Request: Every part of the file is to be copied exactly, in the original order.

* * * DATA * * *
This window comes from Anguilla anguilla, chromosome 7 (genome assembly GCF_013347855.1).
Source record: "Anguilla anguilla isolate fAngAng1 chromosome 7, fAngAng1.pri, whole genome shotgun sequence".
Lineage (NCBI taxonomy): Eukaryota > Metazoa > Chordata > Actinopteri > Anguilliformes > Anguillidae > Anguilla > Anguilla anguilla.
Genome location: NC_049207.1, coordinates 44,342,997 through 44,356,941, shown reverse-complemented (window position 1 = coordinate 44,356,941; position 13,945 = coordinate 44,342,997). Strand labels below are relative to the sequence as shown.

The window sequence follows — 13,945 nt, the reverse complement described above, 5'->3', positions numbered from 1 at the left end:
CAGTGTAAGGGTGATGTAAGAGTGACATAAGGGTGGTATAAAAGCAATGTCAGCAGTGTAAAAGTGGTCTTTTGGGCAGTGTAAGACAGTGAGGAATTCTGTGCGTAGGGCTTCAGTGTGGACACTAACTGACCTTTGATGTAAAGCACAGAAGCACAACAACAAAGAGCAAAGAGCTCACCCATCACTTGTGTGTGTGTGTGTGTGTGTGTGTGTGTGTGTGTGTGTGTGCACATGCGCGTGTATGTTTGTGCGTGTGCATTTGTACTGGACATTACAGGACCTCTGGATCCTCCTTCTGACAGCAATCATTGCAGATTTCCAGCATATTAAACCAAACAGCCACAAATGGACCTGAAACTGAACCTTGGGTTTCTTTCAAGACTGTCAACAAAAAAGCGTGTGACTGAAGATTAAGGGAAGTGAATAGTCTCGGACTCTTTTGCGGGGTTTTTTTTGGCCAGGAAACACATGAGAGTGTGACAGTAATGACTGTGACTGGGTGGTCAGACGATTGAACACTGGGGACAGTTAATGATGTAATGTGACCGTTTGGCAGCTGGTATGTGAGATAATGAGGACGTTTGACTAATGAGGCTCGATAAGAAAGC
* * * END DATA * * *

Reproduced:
This window comes from Anguilla anguilla, chromosome 7 (genome assembly GCF_013347855.1).
Source record: "Anguilla anguilla isolate fAngAng1 chromosome 7, fAngAng1.pri, whole genome shotgun sequence".
Lineage (NCBI taxonomy): Eukaryota > Metazoa > Chordata > Actinopteri > Anguilliformes > Anguillidae > Anguilla > Anguilla anguilla.
Genome location: NC_049207.1, coordinates 44,342,997 through 44,356,941, shown reverse-complemented (window position 1 = coordinate 44,356,941; position 13,945 = coordinate 44,342,997). Strand labels below are relative to the sequence as shown.

The window sequence follows — 13,945 nt, the reverse complement described above, 5'->3', positions numbered from 1 at the left end:
CAGTGTAAGGGTGATGTAAGAGTGACATAAGGGTGGTATAAAAGCAATGTCAGCAGTGTAAAAGTGGTCTTTTGGGCAGTGTAAGACAGTGAGGAATTCTGTGCGTAGGGCTTCAGTGTGGACACTAACTGACCTTTGATGTAAAGCACAGAAGCACAACAACAAAGAGCAAAGAGCTCACCCATCACTTGTGTGTGTGTGTGTGTGTGTGTGTGTGTGTGTGTGTGTGTGCACATGCGCGTGTATGTTTGTGCGTGTGCATTTGTACTGGACATTACAGGACCTCTGGATCCTCCTTCTGACAGCAATCATTGCAGATTTCCAGCATATTAAACCAAACAGCCACAAATGGACCTGAAACTGAACCTTGGGTTTCTTTCAAGACTGTCAACAAAAAAGCGTGTGACTGAAGATTAAGGGAAGTGAATAGTCTCGGACTCTTTTGCGGGGTTTTTTTTGGCCAGGAAACACATGAGAGTGTGACAGTAATGACTGTGACTGGGTGGTCAGACGATTGAACACTGGGGACAGTTAATGATGTAATGTGACCGTTTGGCAGCTGGTATGTGAGATAATGAGGACGTTTGACTAATGAGGCTCGATAAGAAAGC